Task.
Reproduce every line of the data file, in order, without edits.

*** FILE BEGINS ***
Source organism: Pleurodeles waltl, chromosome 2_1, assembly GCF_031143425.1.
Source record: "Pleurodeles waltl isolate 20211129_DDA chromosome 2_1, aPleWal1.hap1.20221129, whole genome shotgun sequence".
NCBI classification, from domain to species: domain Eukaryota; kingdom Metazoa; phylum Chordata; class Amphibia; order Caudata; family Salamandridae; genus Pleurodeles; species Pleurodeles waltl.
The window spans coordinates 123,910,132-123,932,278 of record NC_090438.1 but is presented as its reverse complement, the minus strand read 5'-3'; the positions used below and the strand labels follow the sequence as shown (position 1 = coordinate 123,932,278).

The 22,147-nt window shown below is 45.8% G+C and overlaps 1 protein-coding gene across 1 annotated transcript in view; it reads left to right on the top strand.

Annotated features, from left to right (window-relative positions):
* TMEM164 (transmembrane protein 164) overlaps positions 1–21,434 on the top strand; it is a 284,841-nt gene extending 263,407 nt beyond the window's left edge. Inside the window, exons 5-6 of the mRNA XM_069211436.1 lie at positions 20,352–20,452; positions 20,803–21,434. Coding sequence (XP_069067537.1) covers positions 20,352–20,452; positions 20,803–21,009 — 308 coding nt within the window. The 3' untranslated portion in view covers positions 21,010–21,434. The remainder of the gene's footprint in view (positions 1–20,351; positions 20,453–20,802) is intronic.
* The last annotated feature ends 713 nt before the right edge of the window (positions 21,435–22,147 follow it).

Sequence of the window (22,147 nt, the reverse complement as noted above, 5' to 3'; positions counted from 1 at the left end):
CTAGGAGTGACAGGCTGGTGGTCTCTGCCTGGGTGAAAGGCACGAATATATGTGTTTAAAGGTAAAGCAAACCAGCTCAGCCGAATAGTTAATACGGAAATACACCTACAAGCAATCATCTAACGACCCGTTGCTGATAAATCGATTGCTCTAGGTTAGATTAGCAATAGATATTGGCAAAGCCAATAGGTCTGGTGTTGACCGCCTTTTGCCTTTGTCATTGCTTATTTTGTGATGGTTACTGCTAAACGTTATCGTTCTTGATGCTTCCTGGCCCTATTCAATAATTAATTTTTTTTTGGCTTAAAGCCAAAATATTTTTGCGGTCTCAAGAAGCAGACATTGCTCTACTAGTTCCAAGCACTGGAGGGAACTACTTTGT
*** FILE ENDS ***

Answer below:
Source organism: Pleurodeles waltl, chromosome 2_1, assembly GCF_031143425.1.
Source record: "Pleurodeles waltl isolate 20211129_DDA chromosome 2_1, aPleWal1.hap1.20221129, whole genome shotgun sequence".
NCBI classification, from domain to species: domain Eukaryota; kingdom Metazoa; phylum Chordata; class Amphibia; order Caudata; family Salamandridae; genus Pleurodeles; species Pleurodeles waltl.
The window spans coordinates 123,910,132-123,932,278 of record NC_090438.1 but is presented as its reverse complement, the minus strand read 5'-3'; the positions used below and the strand labels follow the sequence as shown (position 1 = coordinate 123,932,278).

The 22,147-nt window shown below is 45.8% G+C and overlaps 1 protein-coding gene across 1 annotated transcript in view; it reads left to right on the top strand.

Annotated features, from left to right (window-relative positions):
* TMEM164 (transmembrane protein 164) overlaps positions 1–21,434 on the top strand; it is a 284,841-nt gene extending 263,407 nt beyond the window's left edge. Inside the window, exons 5-6 of the mRNA XM_069211436.1 lie at positions 20,352–20,452; positions 20,803–21,434. Coding sequence (XP_069067537.1) covers positions 20,352–20,452; positions 20,803–21,009 — 308 coding nt within the window. The 3' untranslated portion in view covers positions 21,010–21,434. The remainder of the gene's footprint in view (positions 1–20,351; positions 20,453–20,802) is intronic.
* The last annotated feature ends 713 nt before the right edge of the window (positions 21,435–22,147 follow it).

Sequence of the window (22,147 nt, the reverse complement as noted above, 5' to 3'; positions counted from 1 at the left end):
CTAGGAGTGACAGGCTGGTGGTCTCTGCCTGGGTGAAAGGCACGAATATATGTGTTTAAAGGTAAAGCAAACCAGCTCAGCCGAATAGTTAATACGGAAATACACCTACAAGCAATCATCTAACGACCCGTTGCTGATAAATCGATTGCTCTAGGTTAGATTAGCAATAGATATTGGCAAAGCCAATAGGTCTGGTGTTGACCGCCTTTTGCCTTTGTCATTGCTTATTTTGTGATGGTTACTGCTAAACGTTATCGTTCTTGATGCTTCCTGGCCCTATTCAATAATTAATTTTTTTTTGGCTTAAAGCCAAAATATTTTTGCGGTCTCAAGAAGCAGACATTGCTCTACTAGTTCCAAGCACTGGAGGGAACTACTTTGT